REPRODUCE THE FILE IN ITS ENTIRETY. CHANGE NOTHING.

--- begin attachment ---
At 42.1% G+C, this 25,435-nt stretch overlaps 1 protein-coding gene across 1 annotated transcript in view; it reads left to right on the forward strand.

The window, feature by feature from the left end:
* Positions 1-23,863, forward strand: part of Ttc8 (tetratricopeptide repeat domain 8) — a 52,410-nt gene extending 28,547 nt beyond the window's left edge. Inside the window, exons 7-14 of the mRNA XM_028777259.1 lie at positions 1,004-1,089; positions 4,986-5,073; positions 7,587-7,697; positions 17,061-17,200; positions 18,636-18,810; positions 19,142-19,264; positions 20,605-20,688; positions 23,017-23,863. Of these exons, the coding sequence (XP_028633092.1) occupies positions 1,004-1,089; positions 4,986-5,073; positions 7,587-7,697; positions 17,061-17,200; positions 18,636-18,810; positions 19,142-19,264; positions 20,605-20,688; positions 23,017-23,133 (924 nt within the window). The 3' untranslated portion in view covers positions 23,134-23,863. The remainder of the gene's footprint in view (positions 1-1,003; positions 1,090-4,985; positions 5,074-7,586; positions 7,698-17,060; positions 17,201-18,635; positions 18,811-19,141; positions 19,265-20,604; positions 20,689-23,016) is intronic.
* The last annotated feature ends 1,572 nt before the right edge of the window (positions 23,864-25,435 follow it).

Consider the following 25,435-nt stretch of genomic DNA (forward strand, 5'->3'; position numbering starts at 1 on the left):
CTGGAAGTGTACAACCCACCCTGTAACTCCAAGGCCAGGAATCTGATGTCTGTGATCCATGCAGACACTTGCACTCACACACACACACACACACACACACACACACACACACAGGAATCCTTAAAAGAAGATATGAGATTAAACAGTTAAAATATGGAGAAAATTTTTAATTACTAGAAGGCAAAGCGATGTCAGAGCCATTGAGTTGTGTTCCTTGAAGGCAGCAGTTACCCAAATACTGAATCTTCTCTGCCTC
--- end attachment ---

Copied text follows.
At 42.1% G+C, this 25,435-nt stretch overlaps 1 protein-coding gene across 1 annotated transcript in view; it reads left to right on the forward strand.

The window, feature by feature from the left end:
* Positions 1-23,863, forward strand: part of Ttc8 (tetratricopeptide repeat domain 8) — a 52,410-nt gene extending 28,547 nt beyond the window's left edge. Inside the window, exons 7-14 of the mRNA XM_028777259.1 lie at positions 1,004-1,089; positions 4,986-5,073; positions 7,587-7,697; positions 17,061-17,200; positions 18,636-18,810; positions 19,142-19,264; positions 20,605-20,688; positions 23,017-23,863. Of these exons, the coding sequence (XP_028633092.1) occupies positions 1,004-1,089; positions 4,986-5,073; positions 7,587-7,697; positions 17,061-17,200; positions 18,636-18,810; positions 19,142-19,264; positions 20,605-20,688; positions 23,017-23,133 (924 nt within the window). The 3' untranslated portion in view covers positions 23,134-23,863. The remainder of the gene's footprint in view (positions 1-1,003; positions 1,090-4,985; positions 5,074-7,586; positions 7,698-17,060; positions 17,201-18,635; positions 18,811-19,141; positions 19,265-20,604; positions 20,689-23,016) is intronic.
* The last annotated feature ends 1,572 nt before the right edge of the window (positions 23,864-25,435 follow it).

Consider the following 25,435-nt stretch of genomic DNA (forward strand, 5'->3'; position numbering starts at 1 on the left):
CTGGAAGTGTACAACCCACCCTGTAACTCCAAGGCCAGGAATCTGATGTCTGTGATCCATGCAGACACTTGCACTCACACACACACACACACACACACACACACACACACACAGGAATCCTTAAAAGAAGATATGAGATTAAACAGTTAAAATATGGAGAAAATTTTTAATTACTAGAAGGCAAAGCGATGTCAGAGCCATTGAGTTGTGTTCCTTGAAGGCAGCAGTTACCCAAATACTGAATCTTCTCTGCCTC